- Modern Standard Arabic
Modern Standard Arabic العربية الفصحى/عربي فصيح[note B] al-ʿarabiyyah al-fuṣḥā/ʿarabī faṣīḥ
al-ʿArabiyyah in written Arabic (Naskh script)
Pronunciation see variations Spoken in Primarily in the Arab states of the Middle East and North Africa;
liturgical language of Islam.
Language family Writing system Arabic alphabet Official status Official language in Official language of 26 states, the third most after English and French Regulated by
Algeria: Supreme Council of the Arabic language in AlgeriaIsrael: Academy of the Arabic Language in Israel
Egypt: Academy of the Arabic Language in Cairo
Iraq: Iraqi Academy of Sciences
Jordan: Jordan Academy of Arabic
Libya: Academy of the Arabic Language in Libya
Morocco: Academy of the Arabic Language in Rabat
Somalia: Academy of the Arabic Language in Mogadishu
Sudan: Academy of the Arabic Language in Khartoum
Syria: Arab Academy of Damascus (the oldest)
Tunisia: Beit Al-Hikma Foundation
Language codes ISO 639-3 arb Linguist List arb-modDistribution of Modern Standard Arabic as an official language in the Arab World.
The only official language (green); one of the official languages (blue).
This page contains IPA phonetic symbols in Unicode. Without proper rendering support, you may see question marks, boxes, or other symbols instead of Unicode characters.
Modern Standard Arabic (MSA; Arabic: اللغة العربية الفصحى al-luġatu l-ʿarabiyyatu l-fuṣḥā "the most eloquent Arabic language"), Standard Arabic, or Literary Arabic is the standard and literary variety of Arabic used in writing and in most formal speech.
Most western scholars distinguish two standard (al-)fuṣ-ḥā (الفصحى) varieties of the Arabic language: the Classical Arabic (CA) (اللغة العربية التراثية) of the Qur'an and early Islamic (7th to 9th centuries) literature, and Modern Standard Arabic (MSA) (اللغة العربية المعيارية الحديثة), the standard language in use today. The modern standard language is based on the Classical language. Most Arabs consider the two varieties to be two registers of one language, although the two registers can be described in Arabic as فصحى العصر fuṣḥā l-ʿaṣr (MSA) and فصحى التراث fuṣḥā t-turāṯ (CA).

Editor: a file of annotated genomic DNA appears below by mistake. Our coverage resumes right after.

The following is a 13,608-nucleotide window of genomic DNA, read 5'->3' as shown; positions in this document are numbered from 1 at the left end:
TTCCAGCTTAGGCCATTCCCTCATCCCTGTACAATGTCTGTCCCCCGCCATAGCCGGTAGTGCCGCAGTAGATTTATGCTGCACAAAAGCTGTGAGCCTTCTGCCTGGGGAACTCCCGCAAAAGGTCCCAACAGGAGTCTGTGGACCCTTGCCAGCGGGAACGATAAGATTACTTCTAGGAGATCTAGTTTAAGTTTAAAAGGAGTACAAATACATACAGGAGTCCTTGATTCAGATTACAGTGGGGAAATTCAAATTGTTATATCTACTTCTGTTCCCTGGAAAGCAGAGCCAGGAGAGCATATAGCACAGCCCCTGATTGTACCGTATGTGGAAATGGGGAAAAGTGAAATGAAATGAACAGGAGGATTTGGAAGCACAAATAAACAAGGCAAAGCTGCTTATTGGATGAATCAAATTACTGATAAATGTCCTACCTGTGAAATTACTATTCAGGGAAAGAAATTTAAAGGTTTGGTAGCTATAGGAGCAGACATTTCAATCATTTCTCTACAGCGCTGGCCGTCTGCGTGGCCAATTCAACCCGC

Classical Arabic, also known as Qur'anic Arabic, is the language used in the Qur'an as well as in numerous literary texts from Umayyad and Abbasid times (7th to 9th centuries).
Classical Arabic is often considered to be the parent language of all the spoken varieties of Arabic, but recent scholarship, such as Clive Holes' (2004), shades this view, showing that other Ancient North Arabian dialects were extant in the 7th century and may be the origin of current spoken varieties.
Modern Standard Arabic
- See also Arabic phonology
Modern Standard Arabic (MSA) is the literary standard across the Middle East and North Africa, and one of the official six languages of the United Nations. Most printed matter in the Arab World—including most books, newspapers, magazines, official documents, and reading primers for small children—is written in MSA. "Colloquial" Arabic refers to the many national or regional varieties derived from Arabic spoken daily across the region and learned as a first language. They are not typically written, although a certain amount of literature (particularly plays and poetry) exists in many of them. Literary Arabic is the official language of all Arab countries and is the only form of Arabic taught in schools at all stages.
The sociolinguistic situation of Arabic in modern times provides a prime example of the linguistic phenomenon of diglossia – the use of two distinct varieties of the same language, usually in different social contexts. Educated Arabic-speakers are usually able to communicate in MSA in formal situations across national boundaries – thus, MSA is a classic example of a Dachsprache. This diglossic situation facilitates code-switching in which a speaker switches back and forth between the two varieties of the language, sometimes even within the same sentence. In instances in which highly educated Arabic-speakers of different nationalities engage in conversation but find their dialects mutually unintelligible (e.g. a Moroccan speaking with a Lebanese), they are able to code switch into MSA for the sake of communication.
Although closely based on Classical Arabic (especially from the pre-Islamic to the Abbasid period, including Qur'anic Arabic), literary Arabic continues to evolve. Classical Arabic is considered normative; modern authors attempt (with varying degrees of success) to follow the syntactic and grammatical norms laid down by Classical grammarians (such as Sibawayh), and to use the vocabulary defined in Classical dictionaries (such as the Lisan al-Arab.)
Switch from Classical Arabic to MSA
In spite of the romantic and variously successful attempts of modern Arab authors to follow the syntactic and grammatical norms of Classical Arabic, the exigencies of modernity have led to the adoption of numerous terms which would have been mysterious to a Classical author, whether taken from other languages (e.g. فيلم film) or coined from existing lexical resources (e.g. هاتف hātif "telephone" < "caller").
Structural influence from foreign languages or from the vernaculars has also affected Modern Standard Arabic: for example, MSA texts sometimes use the format "X, X, X, and X" when listing things, whereas Classical Arabic prefers "X and X and X and X", and subject-initial sentences may be more common in MSA than in Classical Arabic.